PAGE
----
LONDON/BERLIN Aug 31 Deutsche Telekom's
(DTEGn.DE) hopes of ending its chequered U.S. adventure with a
speedy $39 billion sale to AT&T (T.N) were dashed on Wednesday
when the U.S. government sued to block the deal.
The German telecoms company for years was looking for a way
out of its T-Mobile USA business that had long ago ceased to be
a source of growth -- and the AT&T deal, announced in March,
seemed like the answer to its prayers. [ID:nN20237333]
The expected $25 billion cash proceeds have already been
earmarked to pay down debt, buy back 5 billion euros' ($7.2
billion) worth of shares and underpin a generous dividend
Now Deutsche Telekom faces a long delay at best, and may be
driven back into the arms of Sprint Nextel (S.N) -- a less
suitable partner for whom T-Mobile USA would not be worth
nearly as much now as it was to AT&T in March.
"We believe that the likelihood for a good and fast U.S.
solution has decreased massively," DZ Bank analyst Joeri Sels
wrote in a note, cutting his target price to 10 euros from 12
euros and demoting the stock to "soft buy" from "buy.'
Deutsche Telekom investors welcomed the deal, which earned
praise for Chief Executive Rene Obermann, whose main foreign
adventure to date, the acquisition of a large stake in Greece's
OTE (OTEr.AT), resulted in a large writedown.
The plan was to retrench the company in its German
heartland while gaining the financial flexibility to strike
deals closer to home, for example in Poland or Serbia.
Now Deutsche Telekom may find itself stuck with the United
States' smallest mobile business with its declining customer
numbers, and lacking its own plan for upgrading its networks to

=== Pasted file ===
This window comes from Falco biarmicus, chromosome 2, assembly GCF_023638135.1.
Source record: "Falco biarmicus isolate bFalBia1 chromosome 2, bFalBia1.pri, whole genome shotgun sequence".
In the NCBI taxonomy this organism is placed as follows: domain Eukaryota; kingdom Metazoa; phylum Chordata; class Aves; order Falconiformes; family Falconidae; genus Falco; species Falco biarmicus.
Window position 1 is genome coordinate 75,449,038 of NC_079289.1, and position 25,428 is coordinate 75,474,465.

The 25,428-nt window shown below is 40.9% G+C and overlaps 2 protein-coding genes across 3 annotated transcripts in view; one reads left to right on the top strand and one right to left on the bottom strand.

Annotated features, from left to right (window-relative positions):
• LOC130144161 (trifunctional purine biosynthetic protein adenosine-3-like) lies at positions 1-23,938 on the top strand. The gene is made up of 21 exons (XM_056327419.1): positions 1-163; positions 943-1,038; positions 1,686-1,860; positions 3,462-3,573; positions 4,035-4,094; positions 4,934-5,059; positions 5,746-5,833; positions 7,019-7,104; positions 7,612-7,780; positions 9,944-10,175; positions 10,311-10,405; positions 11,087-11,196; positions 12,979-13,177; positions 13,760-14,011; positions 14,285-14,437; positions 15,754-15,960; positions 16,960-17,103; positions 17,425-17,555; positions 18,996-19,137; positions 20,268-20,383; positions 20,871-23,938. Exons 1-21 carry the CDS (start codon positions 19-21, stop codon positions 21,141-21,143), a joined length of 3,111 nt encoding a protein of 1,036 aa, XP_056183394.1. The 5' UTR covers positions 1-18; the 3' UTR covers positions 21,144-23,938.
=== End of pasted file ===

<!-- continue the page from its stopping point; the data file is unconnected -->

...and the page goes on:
cope with new, data-hungry services.
"T-Mobile USA's current lack of a clear path to 4G
technology will be a significant issue for customers going
forward," wrote Raymond James analyst Frank G. Louthan. "We
believe this will put T-Mobile USA customers at a significant
disadvantage in about 18 months, eradicating whatever
competitive advantages the number 4 carrier may have benefited
from in the past."
Analysts said that any merger with Sprint, the
second-smallest U.S. mobile carrier, would be worth far less
than the AT&T deal because there would be fewer ways to reduce
redundant costs, while T-Mobile USA's value has fallen since
the AT&T agreement was struck.
Deutsche Telekom in any case long resisted the idea of a
deal with Sprint, mainly because the companies use incompatible
technologies, and Sprint was burned by the difficult
acquisition of Nextel in 2005.
"Sprint went into a kind of nosedive immediately after, and
really only came out of that nightmare five or six years later.
They probably wouldn't be racing into another merger or
acquisition," said Mike Roberts, principal analyst with Informa
Telecoms & Media. "T-Mobile has been struggling for a number of
years and the AT&T deal was obviously the way out."
($1 = 0.695 Euros)
(Additional reporting by Jasmin Melvin in Washington. Editing
by Robert MacMillan)